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The St. Francois Mountains

Decent Essays
When thinking about volcanic outcrops, one generally thinks of islands and plate boundaries such as the northwestern coast of the United States, Hawaii, or New Zealand. However, 1.4 billion years ago, super volcanoes characterized the Midwestern United States. Today, the Midwest is known for its’ rather simple “layer cake geology.” The Midwest is a part of the North American Craton, meaning that it has remained relatively stable for the past 600 million years. Thus, a volcanic field is definitely not the first thought to pop into someone’s mind when thinking about this region. However, the Midwest is home to the St. Francois Mountains, which is a topic that is under represented in the geologic curriculum. The St. Francois Mountains are located…show more content…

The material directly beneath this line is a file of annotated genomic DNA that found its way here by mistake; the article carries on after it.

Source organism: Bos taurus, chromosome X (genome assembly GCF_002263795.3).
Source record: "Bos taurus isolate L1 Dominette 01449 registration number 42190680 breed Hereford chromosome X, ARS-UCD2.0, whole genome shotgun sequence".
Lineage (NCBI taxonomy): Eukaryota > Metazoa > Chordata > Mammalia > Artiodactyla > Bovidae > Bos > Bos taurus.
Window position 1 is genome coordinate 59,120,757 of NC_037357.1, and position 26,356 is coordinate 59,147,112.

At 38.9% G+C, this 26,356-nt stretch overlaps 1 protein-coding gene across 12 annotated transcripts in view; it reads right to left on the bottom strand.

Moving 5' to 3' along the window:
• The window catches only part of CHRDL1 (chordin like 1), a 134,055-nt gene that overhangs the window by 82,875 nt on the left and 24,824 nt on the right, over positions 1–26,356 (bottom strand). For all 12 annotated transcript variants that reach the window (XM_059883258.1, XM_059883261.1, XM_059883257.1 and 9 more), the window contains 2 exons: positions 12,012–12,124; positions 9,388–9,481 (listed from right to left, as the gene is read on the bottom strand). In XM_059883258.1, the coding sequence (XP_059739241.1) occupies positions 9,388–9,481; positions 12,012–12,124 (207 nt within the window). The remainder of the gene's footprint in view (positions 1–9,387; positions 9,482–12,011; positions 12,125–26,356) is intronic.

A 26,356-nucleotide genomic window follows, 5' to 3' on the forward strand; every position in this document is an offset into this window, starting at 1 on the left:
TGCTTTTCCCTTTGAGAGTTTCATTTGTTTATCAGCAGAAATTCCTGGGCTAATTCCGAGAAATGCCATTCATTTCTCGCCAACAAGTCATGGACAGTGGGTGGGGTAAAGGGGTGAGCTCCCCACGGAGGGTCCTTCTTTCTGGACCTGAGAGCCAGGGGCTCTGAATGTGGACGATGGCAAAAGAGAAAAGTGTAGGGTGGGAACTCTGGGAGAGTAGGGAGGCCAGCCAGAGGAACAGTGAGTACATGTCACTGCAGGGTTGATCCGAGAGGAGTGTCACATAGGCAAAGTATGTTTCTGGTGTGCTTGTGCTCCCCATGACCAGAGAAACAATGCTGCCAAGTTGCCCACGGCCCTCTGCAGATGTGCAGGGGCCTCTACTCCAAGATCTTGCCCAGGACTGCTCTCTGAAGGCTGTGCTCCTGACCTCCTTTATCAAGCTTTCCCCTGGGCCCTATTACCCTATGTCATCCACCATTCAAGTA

We went on a weekend trip to Fredericktown, Missouri and stopped at different locations in the area trying to understand the different igneous features we were seeing. The area is packed with igneous exposures from columnar basalts, Precambrian basement rock, granitic ring complexes, volcanic ejecta, to mantle xenoliths. Together, these features provide insight into the overall geology of the region, indicating that this terrain was once an active nested caldera complex (multitude of calderas within calderas). The highly silicic nature of these rocks indicates that calderas formed from the collapsing of rhyolitic dome structures, which sometimes in geologic literature is referred to as “super volcanoes.” The “super volcanoes” here are thought to have formed, the way many calderas do, by a subsurface pluton pushing its way up into the crust and erupting. Once the plutonic material erupts, the land subsides and the central part of the once outstretched region becomes a crater, which is termed caldera. In the case of the St. Francois Mountains and the highly silicic volcanics that are found in the region the plutonic source is potentially granitic in nature. However, there are mafic exposures, which are result of occasional basalt and mafic melts making their way to the surface through mantle source. Geologically, the St.Francois Mountains are complex, and as a regional feature, I do not know the entire evolutionary history for their
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